Egan Bernal in Yellow as Freak Hailstorm shortens decisive Tour de France stage
Egan Bernal in Yellow tonight after huge attack on the Col de l'Iseran as Pinot abandoned race with knee injury
Disaster struck the decisive Tour de France stage. On the second climb of the day, Thibaut Pinot who injured a muscle in his knee abandoned the race in tears.
On the penultimate climb up the highest road pass in the Alps, the 2,770m high Col de l'Iseran, Egan Bernal attacked the Yellow Jersey group with 5 kms to go.
By the top the Colombian was virtually 33 secs (2m 3secs) ahead of Yellow Jersey wearer Julian Alaphilippe.
The riders started to descend when news came through that the final climb up to Tignes had been closed due to a freakish hailstorm and landslide.
The area suffered a horrendous downpour that saw over 3 feet of hail and snow lying on the ground.
There were scenes of anger, shock and disappointment from all the riders when the stage was cancelled.
The unprecedented stoppage sent a shockwave through what has been the most exciting Tour in decades. Although Bernal was all smiles as he stepped into an Ineos car, other contenders including Alaphlippe were clearly disappointed. The French rider waved his left arm in disdain and swerved back and forth across the road. Colombian rider Rigoberto Uran looked angry.
As a result, times were taken from the top of the Col de l'Iseran which put Egan Bernal in Yellow 48 seconds ahead of Alaphillpe and 1m 16s back to Thomas.
Alaphilippe said afterwards “I don’t think it is possible, I have been beaten by something that is stronger than me, that’s how it is,” he told France 2 after stage 19 was cut short because of a hailstorm which left the road to Tignes temporarily impassable."
“I expected it,” said Alaphilippe who is now 48 seconds off the lead. “I gave the maximum. I have no regrets.”
“It was a dream to wear it, I carried this dream longer than I had hoped and I beat myself up every day to keep a hold of it. From the moment I took hold of the yellow jersey I dreamed but I never thought I could win the Tour.”
The 22-year-old now looks the favourite to come through Saturday’s stage 20 and claim his first Tour win.
Bernal's family and girlfriend were waiting for him at the official presentation, where he strode towards the podium with calm dignity as many of his entourage cried openly.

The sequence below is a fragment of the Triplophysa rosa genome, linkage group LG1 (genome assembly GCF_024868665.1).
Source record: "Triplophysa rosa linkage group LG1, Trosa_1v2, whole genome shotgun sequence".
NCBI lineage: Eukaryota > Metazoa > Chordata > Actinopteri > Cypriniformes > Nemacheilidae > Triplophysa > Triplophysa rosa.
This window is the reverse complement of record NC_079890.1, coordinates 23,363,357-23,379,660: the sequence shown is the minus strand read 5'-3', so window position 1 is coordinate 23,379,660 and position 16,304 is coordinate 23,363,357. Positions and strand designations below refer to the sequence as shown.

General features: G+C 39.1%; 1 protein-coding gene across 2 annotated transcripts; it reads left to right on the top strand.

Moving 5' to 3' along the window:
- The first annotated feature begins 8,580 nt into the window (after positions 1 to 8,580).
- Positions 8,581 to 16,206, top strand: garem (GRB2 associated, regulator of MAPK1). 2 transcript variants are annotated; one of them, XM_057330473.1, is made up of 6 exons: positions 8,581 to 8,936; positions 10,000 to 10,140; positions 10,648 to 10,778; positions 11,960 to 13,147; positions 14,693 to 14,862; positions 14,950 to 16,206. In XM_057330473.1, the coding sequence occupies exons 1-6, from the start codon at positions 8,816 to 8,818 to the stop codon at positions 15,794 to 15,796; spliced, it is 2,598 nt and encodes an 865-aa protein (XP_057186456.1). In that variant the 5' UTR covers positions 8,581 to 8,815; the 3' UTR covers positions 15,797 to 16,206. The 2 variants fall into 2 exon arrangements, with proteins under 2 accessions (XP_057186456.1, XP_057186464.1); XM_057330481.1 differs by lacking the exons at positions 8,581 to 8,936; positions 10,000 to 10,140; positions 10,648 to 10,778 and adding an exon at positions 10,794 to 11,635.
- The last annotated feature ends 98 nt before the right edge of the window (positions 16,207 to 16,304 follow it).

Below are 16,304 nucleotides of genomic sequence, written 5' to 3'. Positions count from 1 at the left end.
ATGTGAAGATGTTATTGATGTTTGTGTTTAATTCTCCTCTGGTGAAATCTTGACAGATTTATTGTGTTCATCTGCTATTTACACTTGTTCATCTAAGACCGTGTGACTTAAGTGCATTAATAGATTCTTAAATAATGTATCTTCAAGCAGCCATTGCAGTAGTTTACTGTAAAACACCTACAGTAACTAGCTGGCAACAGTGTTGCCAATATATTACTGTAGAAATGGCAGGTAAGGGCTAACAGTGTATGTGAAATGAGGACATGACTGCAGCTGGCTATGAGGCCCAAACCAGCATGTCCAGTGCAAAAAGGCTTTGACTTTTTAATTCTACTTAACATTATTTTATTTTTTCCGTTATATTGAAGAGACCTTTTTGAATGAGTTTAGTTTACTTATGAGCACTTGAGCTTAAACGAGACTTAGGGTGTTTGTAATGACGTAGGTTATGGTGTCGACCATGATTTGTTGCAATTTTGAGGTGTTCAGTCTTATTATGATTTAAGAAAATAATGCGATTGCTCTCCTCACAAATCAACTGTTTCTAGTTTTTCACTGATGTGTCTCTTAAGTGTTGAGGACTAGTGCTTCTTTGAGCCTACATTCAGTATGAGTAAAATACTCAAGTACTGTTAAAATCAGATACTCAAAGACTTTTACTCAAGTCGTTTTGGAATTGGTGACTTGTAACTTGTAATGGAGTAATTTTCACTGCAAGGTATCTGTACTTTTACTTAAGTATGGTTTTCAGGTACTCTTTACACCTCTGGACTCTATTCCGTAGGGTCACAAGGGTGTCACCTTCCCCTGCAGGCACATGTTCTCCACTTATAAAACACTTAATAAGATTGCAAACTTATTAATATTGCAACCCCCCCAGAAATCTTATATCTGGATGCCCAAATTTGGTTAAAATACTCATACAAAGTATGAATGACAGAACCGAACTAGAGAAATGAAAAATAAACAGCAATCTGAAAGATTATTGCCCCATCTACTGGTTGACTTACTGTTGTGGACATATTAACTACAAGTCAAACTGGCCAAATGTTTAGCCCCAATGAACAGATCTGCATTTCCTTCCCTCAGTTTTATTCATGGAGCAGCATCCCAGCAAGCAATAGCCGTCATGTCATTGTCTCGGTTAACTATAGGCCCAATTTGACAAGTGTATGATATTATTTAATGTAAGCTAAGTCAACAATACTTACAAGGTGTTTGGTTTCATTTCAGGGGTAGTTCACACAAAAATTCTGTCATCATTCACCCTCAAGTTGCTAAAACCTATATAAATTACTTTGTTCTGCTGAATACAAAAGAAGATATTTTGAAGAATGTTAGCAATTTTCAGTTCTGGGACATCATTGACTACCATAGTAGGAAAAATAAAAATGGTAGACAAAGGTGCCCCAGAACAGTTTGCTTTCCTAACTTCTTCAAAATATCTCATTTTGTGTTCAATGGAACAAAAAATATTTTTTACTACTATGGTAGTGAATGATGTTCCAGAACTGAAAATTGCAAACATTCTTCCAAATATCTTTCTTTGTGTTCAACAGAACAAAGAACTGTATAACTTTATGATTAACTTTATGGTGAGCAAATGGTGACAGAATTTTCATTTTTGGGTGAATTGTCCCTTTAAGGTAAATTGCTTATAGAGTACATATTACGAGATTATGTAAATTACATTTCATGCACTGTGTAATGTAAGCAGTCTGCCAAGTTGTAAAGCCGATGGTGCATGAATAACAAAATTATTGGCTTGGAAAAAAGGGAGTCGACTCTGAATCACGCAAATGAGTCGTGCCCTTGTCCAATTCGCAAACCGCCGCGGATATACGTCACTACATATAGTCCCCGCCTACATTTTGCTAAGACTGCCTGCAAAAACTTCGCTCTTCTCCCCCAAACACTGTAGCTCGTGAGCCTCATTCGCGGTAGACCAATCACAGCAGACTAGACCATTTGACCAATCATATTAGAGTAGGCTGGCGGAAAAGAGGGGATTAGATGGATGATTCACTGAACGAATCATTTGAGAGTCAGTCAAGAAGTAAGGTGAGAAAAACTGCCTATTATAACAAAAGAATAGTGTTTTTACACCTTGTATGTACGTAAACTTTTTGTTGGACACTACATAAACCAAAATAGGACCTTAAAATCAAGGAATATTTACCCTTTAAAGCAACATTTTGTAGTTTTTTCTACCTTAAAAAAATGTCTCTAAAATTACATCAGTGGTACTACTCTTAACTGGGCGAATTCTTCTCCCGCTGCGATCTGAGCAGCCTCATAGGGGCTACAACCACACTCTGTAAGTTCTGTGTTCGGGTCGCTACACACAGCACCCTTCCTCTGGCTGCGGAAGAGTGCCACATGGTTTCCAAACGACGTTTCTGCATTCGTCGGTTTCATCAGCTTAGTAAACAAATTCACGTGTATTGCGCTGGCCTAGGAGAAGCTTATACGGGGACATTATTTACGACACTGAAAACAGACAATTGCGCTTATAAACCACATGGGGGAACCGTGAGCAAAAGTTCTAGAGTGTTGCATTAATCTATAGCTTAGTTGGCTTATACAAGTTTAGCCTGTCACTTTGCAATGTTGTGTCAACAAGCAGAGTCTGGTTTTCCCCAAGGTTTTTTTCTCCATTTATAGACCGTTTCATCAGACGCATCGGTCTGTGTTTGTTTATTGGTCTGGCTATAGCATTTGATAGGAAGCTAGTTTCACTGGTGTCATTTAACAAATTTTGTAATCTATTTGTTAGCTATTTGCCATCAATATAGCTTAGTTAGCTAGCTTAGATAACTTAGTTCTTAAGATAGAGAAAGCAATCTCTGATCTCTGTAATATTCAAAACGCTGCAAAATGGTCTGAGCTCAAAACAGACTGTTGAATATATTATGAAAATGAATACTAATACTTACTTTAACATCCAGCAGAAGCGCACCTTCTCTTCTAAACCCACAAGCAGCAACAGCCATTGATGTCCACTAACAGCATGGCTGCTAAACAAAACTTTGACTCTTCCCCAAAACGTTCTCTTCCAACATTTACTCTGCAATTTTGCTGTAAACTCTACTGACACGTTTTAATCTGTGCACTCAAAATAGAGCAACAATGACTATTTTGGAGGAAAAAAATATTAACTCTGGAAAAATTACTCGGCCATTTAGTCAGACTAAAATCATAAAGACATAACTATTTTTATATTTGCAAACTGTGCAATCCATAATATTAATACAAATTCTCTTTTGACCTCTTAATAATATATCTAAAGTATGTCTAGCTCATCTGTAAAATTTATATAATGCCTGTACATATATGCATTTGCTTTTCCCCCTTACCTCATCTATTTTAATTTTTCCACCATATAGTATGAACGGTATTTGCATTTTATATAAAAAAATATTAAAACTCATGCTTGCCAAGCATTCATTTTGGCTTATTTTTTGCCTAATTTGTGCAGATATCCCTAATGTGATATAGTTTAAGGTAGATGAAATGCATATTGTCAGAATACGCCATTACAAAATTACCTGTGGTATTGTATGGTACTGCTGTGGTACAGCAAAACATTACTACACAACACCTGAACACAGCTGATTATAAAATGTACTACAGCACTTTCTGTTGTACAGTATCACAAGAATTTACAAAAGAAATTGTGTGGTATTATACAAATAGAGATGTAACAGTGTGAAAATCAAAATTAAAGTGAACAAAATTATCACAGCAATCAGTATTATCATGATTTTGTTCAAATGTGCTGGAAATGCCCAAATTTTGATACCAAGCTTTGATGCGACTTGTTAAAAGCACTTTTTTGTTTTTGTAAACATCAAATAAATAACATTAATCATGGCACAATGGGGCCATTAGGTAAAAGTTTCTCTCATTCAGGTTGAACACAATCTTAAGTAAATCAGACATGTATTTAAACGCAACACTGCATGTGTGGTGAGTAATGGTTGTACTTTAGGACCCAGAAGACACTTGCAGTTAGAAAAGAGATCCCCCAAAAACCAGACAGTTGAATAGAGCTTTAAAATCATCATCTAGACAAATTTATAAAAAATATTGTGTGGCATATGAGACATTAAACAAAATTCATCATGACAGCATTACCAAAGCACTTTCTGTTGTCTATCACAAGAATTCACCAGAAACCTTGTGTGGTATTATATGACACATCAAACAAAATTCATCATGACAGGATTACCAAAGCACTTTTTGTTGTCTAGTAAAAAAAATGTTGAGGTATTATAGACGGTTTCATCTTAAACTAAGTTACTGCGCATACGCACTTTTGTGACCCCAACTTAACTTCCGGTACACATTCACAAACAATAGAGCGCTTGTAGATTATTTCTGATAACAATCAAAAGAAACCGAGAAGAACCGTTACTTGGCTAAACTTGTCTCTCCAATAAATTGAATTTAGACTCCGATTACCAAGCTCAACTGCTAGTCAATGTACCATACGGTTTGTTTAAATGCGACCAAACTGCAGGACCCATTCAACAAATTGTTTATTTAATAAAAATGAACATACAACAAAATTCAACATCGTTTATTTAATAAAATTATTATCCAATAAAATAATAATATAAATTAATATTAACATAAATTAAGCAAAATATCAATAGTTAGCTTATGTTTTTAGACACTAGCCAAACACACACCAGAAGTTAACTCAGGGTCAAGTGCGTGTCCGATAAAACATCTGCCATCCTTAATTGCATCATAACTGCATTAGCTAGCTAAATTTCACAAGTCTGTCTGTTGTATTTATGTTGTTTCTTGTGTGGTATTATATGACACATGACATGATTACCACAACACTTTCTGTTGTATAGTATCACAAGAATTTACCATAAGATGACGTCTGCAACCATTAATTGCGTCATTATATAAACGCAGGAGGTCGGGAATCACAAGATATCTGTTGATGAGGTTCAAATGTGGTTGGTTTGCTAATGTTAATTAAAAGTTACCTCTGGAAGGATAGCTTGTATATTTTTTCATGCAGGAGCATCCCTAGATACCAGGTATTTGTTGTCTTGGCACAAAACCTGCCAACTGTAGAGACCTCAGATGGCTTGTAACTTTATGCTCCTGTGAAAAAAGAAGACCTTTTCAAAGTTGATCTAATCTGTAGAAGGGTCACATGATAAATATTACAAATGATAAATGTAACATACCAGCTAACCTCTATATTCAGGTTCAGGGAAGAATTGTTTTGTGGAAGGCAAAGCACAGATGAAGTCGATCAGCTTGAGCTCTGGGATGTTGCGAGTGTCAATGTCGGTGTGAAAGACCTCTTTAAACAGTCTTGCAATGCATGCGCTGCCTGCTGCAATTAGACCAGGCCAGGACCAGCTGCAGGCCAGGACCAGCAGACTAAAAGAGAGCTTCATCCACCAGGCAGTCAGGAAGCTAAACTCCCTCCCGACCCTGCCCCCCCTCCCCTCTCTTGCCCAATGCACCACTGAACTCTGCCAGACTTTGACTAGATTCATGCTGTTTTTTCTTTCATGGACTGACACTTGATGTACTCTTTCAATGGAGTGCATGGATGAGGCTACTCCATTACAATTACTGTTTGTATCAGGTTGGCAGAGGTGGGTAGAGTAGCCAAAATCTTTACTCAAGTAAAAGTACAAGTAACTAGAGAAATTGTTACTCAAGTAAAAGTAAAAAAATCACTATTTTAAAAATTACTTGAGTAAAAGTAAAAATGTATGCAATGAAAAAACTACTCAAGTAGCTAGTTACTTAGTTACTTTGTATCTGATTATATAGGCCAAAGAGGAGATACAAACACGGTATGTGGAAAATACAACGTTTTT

"I was going at great speed when they told me to stop and I said no way, not now, please," he said, "But they told me it was okay, I was the new leader, and then I accepted it and pulled over," said the youngest man on the race. We aren't in Paris yet. But I feel like crying. Tomorrow will be hard and I will do everything to defend this," he added.
Alaphilippe, though, can still dream of making the podium on the Champs-Elysees on Sunday.
Final Mountain Stage Slashed to just 37 miles!
Due to damage from the storm, two of the three climbs from Saturday's Stage 20 have been eliminated, reducing the day's course from 81 to just 37 miles.
Stage 20 the final Mountain stage was to be another difficult but breathtakingly beautiful day in the Alps with the climb of the Cormet de Roselend and Cote de Longefoy and a finish atop Val Thorens.
The new route retains the final 33.5km climb to Val Thorens with the climbs of the Cormet de Roselend and Cote de Longefoy removed. The penultimate stage will begin in Albertville at 14:30CET with a route less than half the original distance. It will still finish atop Val Thorens, a 33.5km ascent averaging 5.5 per cent that climbs to 2365m in altitude.
The abbreviation not only shortens the action for the overall contenders.
Frenchman Romain Bardet (AG2R La Mondiale) leads the mountains classification with 86 points ahead of Tim Wellens (Lotto Soudal) with 74. 40 points will be available on top of the the final climb.
Stage 20 is the penultimate stage of the race before it concludes in Paris on Sunday, but it is typically the last stage in which any change in the overall standing can be made.
VIDEO: 2019 Tour de France Stage 19 Highlights
2019 Tour de France GC after Stage 19
1 Egan Bernal (Col) Team Ineos 78:00:42
2 Julian Alaphilippe (Fra) Deceuninck-QuickStep 0:00:48
3 Geraint Thomas (GBr) Team Ineos 0:01:16
4 Steven Kruijswijk (Ned) Team Jumbo-Visma 0:01:28
5 Emanuel Buchmann (Ger) Bora-Hansgrohe 0:01:55
6 Mikel Landa (Spa) Movistar Team 0:04:35
7 Rigoberto Uran (Col) EF Education First 0:05:14
8 Nairo Quintana (Col) Movistar Team 0:05:17
9 Alejandro Valverde (Spa) Movistar Team 0:06:25
10 Richie Porte (Aus) Trek-Segafredo 0:06:28